The global lingerie industry, which includes bras and panties and a dozen other product categories, totals more than $28 billion annually and is growing. But no one seems to have any data on sales of slips, or if they do, they don't want to talk about it. Victoria's Secret, the leading retailer of underwear, with as much as 60% of the U.S. market, declined to discuss their sales data with USA TODAY.


Available on Amazon



But it seems clear from the testimony of celebrity stylists, fashion historians, manufacturers and retailers that sales of slips for their original purpose have been slipping, and for some time.

"Slips are not really worn anymore," says Cheryl Paradis , account executive for Mapale, a Miami-based manufacturer of lingerie. "It probably started in the late '70s and early '80s when people stopped layering and became a little more comfortable showing skin. Back then if you were wearing a skirt or a dress, you were wearing a slip. Nowadays, it's not really done anymore. "

So what happened? Fashion historian Colleen Hill, curator of costume and accessories at the Fashion Institute of Technology in New York, says many women stopped wearing full slips during the 1960s and into the 1970s as hems hiked up and half-slips, camisoles and teddies became easier and more wearable choices.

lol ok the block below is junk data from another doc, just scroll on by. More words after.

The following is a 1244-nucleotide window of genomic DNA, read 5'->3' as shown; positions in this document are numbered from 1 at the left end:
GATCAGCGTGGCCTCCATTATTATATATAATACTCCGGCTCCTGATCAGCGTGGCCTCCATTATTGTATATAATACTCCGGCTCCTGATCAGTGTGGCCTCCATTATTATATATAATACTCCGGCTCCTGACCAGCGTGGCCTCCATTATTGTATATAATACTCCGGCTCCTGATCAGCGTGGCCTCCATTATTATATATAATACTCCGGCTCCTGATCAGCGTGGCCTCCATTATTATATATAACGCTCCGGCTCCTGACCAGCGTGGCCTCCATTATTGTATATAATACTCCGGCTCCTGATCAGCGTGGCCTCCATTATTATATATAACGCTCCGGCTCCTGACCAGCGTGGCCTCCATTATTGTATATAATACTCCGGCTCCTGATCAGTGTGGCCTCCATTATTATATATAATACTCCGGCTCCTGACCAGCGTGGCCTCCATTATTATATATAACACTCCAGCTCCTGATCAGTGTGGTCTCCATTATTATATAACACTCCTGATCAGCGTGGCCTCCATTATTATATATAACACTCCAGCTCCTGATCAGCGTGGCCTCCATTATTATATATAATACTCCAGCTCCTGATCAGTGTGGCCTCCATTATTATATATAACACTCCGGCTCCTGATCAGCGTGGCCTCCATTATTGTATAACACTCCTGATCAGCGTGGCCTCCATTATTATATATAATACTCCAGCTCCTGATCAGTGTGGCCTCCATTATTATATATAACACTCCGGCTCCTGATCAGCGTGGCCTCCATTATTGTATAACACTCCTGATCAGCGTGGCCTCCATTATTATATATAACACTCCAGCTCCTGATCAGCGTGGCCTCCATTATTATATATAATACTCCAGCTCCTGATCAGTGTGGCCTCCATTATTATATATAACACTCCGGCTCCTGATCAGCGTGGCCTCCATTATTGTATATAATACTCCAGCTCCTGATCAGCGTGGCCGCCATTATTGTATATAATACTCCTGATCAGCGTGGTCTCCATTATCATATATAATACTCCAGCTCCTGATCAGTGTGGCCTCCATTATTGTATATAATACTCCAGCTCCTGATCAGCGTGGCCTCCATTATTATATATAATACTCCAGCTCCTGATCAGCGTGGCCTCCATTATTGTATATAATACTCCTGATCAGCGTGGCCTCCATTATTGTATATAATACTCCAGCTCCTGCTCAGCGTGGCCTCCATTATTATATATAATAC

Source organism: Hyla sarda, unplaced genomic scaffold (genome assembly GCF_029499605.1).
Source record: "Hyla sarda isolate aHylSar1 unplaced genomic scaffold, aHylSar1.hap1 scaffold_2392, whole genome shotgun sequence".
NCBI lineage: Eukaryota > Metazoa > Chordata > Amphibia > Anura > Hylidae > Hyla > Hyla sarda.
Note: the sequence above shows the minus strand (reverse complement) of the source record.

"The elimination of the slip also coincided with the greater acceptance of the bare or 'natural' body," Hill says. "Sheer, unstructured bras and slips were often all that was worn under clothing. The slip made somewhat of a comeback during the 1980s, but it has not been considered an essential undergarment for decades."

"I feel like I had to re-educate a whole generation on how to wear a slip," O'Brien says. "I find that women are still wearing slips because everything drapes better with a slip, it helps with opacity when you’re dressing for the office and it’s comfortable."

Her campaign has been a success, she says, demonstrated during New York Fashion Week when she spotted a woman at a restaurant wearing a black Commando slip as a dress.